Interview with a Helpline volunteer

Arun is a Bliss Helpline Volunteer from Ilford. We spoke to him to find out more about what he does and how he helps the families of babies born premature or sick.

Bliss Helpline volunteers offer a listening ear, emotional support and information for families of babies born premature or sick on Bliss' UK-wide confidential Helpline.

Why did you become a Bliss volunteer?

I am currently training to be a child psychiatrist. Part of my training involved working on various neonatal units and I got to see first-hand the delivery and birth of many premature and sick babies. I met lots of anxious, distressed and worried parents and I was witness to the difficulties they faced. I really wanted to do something to reach to them and help them during a very difficult period in their lives.

What does a typical shift on the Helpline look like for you?

Every shift is different, but they all comprise of taking calls, following up voicemails and drafting responses to emails that have come through. The volume and nature of calls vary from one shift to another - evening shifts tend to be quieter, but there is no guarantee. My usual shift is a Monday evening, as this works best with my work schedule, but I love the flexibility of Bliss which allows us to swap shifts when something comes up.

What difference do you think your support on the helpline has made to parents?

I like to think that my support on the helpline has made a difference in our service user’s lives, even if it is a small one. I remember one evening, speaking to a father on the helpline asking about financial support for his sick baby. I was able to signpost him to our website and other organisations. His gratitude was palpable. It was amazing to think something as simple as that could play a significant role in a parent’s life.

What is the most difficult thing about being a Helpline volunteer?

It can be quite daunting answering calls, not knowing what’s on the other end. You do question your knowledge and ability and feel inadequate if you do not know the answers to caller’s questions. I have had amazing support from Bliss’ Volunteer Support Officers. They are always on hand to answer any questions that I have and support me, when I feel overwhelmed. They are incredibly nurturing and send me emails, phone me and even arrange face-to-face meetings to discuss issues and ensure I am comfortable and happy in my role.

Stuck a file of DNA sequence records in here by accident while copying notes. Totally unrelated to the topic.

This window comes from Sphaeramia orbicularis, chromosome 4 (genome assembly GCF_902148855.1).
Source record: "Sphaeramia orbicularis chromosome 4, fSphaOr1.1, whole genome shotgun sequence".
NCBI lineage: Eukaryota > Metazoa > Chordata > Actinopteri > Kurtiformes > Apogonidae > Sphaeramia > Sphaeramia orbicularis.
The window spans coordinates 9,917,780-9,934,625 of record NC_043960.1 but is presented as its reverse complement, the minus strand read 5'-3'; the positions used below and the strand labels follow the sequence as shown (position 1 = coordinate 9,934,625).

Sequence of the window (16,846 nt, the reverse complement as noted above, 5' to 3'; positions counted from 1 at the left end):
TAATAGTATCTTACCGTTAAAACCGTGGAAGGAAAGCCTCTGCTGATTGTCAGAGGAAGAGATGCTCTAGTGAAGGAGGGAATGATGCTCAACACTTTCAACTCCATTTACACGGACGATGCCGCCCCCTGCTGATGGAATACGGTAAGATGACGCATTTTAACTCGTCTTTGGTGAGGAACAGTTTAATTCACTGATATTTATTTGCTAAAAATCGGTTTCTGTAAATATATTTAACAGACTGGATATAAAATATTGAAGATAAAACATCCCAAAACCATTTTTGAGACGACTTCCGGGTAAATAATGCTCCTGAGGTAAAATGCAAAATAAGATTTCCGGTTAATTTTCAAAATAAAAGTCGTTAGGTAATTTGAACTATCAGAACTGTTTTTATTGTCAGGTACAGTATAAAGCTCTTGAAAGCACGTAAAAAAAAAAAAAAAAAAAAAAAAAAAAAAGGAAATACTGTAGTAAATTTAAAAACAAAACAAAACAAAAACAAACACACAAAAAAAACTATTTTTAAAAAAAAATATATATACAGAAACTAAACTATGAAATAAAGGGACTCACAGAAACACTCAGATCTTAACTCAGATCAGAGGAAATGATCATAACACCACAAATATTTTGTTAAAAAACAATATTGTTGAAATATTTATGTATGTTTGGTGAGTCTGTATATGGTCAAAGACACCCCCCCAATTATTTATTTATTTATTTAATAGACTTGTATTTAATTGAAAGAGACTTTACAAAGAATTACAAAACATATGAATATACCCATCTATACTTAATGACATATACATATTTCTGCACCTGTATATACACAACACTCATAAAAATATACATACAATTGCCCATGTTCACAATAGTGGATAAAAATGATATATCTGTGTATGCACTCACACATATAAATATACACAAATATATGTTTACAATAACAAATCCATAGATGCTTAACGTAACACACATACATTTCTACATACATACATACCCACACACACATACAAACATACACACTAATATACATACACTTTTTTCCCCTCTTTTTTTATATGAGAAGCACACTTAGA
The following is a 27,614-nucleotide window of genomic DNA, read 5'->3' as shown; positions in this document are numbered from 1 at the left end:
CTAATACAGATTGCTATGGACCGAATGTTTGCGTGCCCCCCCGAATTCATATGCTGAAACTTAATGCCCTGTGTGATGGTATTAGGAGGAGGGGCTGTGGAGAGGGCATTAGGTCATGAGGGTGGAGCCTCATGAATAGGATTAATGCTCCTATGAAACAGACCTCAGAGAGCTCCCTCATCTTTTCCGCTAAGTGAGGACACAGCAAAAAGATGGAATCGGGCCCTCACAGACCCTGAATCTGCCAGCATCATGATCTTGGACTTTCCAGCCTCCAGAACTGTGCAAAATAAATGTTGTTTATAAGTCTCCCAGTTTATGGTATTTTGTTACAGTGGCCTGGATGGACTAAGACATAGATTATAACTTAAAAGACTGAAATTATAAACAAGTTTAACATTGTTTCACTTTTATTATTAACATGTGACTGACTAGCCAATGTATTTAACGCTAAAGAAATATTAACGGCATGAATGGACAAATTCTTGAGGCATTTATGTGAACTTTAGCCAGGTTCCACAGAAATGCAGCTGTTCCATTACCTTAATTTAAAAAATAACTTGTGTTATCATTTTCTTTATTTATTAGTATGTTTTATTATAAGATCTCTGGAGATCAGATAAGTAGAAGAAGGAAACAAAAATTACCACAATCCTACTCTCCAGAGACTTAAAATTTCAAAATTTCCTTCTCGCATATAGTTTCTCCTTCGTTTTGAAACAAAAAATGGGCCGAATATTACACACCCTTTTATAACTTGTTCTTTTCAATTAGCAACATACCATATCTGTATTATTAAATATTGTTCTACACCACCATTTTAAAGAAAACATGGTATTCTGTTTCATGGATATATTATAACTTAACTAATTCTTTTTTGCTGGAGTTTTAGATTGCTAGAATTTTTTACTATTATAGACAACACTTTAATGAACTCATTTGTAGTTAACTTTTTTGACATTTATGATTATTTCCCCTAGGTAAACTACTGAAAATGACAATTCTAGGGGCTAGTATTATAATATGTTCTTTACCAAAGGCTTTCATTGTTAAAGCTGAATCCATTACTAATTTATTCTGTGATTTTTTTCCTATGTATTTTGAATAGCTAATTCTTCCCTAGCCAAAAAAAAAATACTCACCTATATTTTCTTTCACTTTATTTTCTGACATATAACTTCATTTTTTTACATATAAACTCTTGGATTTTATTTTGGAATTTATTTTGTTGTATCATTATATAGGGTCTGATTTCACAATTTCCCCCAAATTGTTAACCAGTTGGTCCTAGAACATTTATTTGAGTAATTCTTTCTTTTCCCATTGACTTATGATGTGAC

What is the most rewarding thing about being a Helpline volunteer?

The most rewarding thing about being a Helpline volunteer is knowing that you can be there during a very difficult time in someone’s life. When I worked on neonatal units in the past, my job was centred on the medical side of things and treating unwell babies – it was very easy to overlook their families and friends, who were also in need of attention and support. I really feel I can do that now and reach out to parents and give them my time and effort.

What is your favourite memory of your time volunteering with Bliss?

I once spoke to a single mother with an unwell premature baby on a neonatal unit miles from where she lived. She also had two young children at home, with very little support from anyone else. She told me how she felt like a bad mother, because she could not make it to the unit every day to see her baby and how she felt guilty. She told me how she was struggling to cope and she was very tearful during the phone call. I remember just sitting at the end of the line and listening to her unload all of this. I didn’t have to say very much at all, but it was enough for her to feel heard. At the end of the call, she said thank you and told me she felt much better and that she had gotten a lot of her chest. I really felt like I made a difference to her life.

What difference has being a Bliss volunteer made to your life?

Firstly, it has taught me some incredibly valuable skills such as active listening, that I apply in my day-to-day life. I feel I can communicate and relate better to people and this has been particularly useful for my line of work. I also feel I have a greater understanding of the difficulties some parents contend with. I do not have children of my own, so working on the Helpline has given me a new found empathy for these parents and a better insight into the challenges they face.

What advice do you have for someone who is thinking about becoming a Helpline volunteer for Bliss?

Just do it! That’s my advice – it is highly enjoyable and has really enriched my life. Compared to other charities, I found it much easier to fit around my working schedule and it is incredibly rewarding. I think if you are considering doing some voluntary work, that gives you a chance to work with a unique client group and really feel like you’re making a difference, then this is the role for you!


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